Marco Rubio Tries to Reclaim His Conservative Bona Fides

At CPAC, the junior senator from Florida blows softly on the embers of his candidacy, avoids stepping on rakes.

Senator Marco Rubio arrives to speak during the American Conservative Union Conference March 6, 2014 in National Harbor, Maryland.
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Lucia Graves
March 6, 2014, 8:54 a.m.

The en­trenched wis­dom around Marco Ru­bio for some time now has been that his star has fallen. After com­mit­ting the sin of push­ing a bi­par­tis­an im­mig­ra­tion-re­form bill through the Sen­ate that in­cluded a path to leg­al­iz­a­tion, the tea-party move­ment had largely aban­doned him.

Ru­bio’s polit­ic­al de­mise was well re­ceived by the me­dia, which glee­fully doc­u­mented his de­cline. It was also good news for Chris Christie, who, in the linger­ing twi­light be­fore Bridgeg­ate, had in­her­ited Ru­bio’s crown of “pas­sion­ate and com­pas­sion­ate” con­ser­vat­ive who might ac­tu­ally win a gen­er­al pres­id­en­tial elec­tion.

In his speech at the Con­ser­vat­ive Polit­ic­al Ac­tion Con­fer­ence on Thursday, Ru­bio showed signs of re­claim­ing the mantle of vi­able cent­rist Re­pub­lic­an can­did­ate, telling an en­thu­si­ast­ic crowd that Amer­ica had entered a peri­od of “ex­traordin­ary eco­nom­ic in­sec­ur­ity,” bash­ing Pres­id­ent Obama on for­eign policy and ac­cus­ing his ad­min­is­tra­tion of en­ga­ging in class war­fare with re­gard to its mes­sage of eco­nom­ic op­por­tun­ity.

“They re­sort to what the Left al­ways re­sorts to,” Ru­bio told a packed ball­room, “di­vid­ing people against each oth­er. More than any oth­er ad­min­is­tra­tion in mod­ern Amer­ic­an his­tory, they go to Amer­ic­ans that are strug­gling and they tell them, ‘The reas­on you’re worse off is be­cause someone is do­ing too well. It is someone else’s fault that you’re go­ing through these dif­fi­cult times and the only solu­tion is to give gov­ern­ment more power to go after those people.’ “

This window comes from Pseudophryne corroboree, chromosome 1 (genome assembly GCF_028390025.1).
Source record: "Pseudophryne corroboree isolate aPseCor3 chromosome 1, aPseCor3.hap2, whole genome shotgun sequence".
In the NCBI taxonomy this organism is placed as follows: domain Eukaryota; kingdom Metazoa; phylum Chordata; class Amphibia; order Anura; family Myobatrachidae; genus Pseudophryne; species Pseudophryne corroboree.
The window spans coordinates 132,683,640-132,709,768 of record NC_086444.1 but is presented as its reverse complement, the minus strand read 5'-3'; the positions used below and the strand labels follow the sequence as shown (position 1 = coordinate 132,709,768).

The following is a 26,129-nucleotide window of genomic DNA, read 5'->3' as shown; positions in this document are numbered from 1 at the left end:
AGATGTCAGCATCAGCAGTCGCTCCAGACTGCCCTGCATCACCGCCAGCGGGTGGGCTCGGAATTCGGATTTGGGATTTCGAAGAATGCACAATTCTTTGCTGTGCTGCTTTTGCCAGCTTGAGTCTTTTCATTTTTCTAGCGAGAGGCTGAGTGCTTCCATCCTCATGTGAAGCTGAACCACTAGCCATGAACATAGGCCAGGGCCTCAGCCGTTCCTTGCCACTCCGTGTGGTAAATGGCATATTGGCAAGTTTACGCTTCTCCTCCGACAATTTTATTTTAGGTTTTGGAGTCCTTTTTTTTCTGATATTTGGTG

He went on to cri­ti­cize the pres­id­ent on for­eign policy, hold­ing up China, North Korea, Venezuela, Cuba, and Rus­sia as ex­amples of places where Amer­ic­an en­gage­ment is needed but cur­rently lack­ing. “What do all these coun­tries have in com­mon?” Ru­bio said. “These are to­tal­it­ari­an gov­ern­ments. All the prob­lems of the world, all the con­flicts of the world are be­ing cre­ated by to­tal­it­ari­an re­gimes who are more in­ter­ested in for­cing people to do what they want to do then in truly achiev­ing peace and prosper­ity.”

There is “one na­tion that can stand up to them,” Ru­bio ad­ded, and that is Amer­ica. “The United Na­tions can­not do this,” he said to ap­plause. “In fact, they can­not do any­thing.”

The tone and sub­stance of the speech aligns with Ru­bio’s re­cent pivot to win back the hawk­ish wing of the Re­pub­lic­an Party with his firm stances on for­eign policy, a stark con­trast to Rand Paul’s isol­a­tion­ism. Earli­er this week Ru­bio was out beat­ing the drum against Venezuela and Rus­sia, ar­guing the Obama ad­min­is­tra­tion must not ap­pear weak in the face of Rus­sia’s ag­gres­sion in Ukraine and the mount­ing Venezuelan gov­ern­ment’s crack­down against its own people.

Some say Ru­bio has been play­ing the long game all along. Jeff Flake, the Re­pub­lic­an sen­at­or from Ari­zona who partnered with Ru­bio on im­mig­ra­tion re­form, re­cently told re­port­ers he thought Ru­bio would be­ne­fit from his ser­i­ous, sub­stant­ive ap­proach to the is­sues.

“Win­ning the pres­id­ency is about win­ning a gen­er­al,” Flake said, “not just a primary.”


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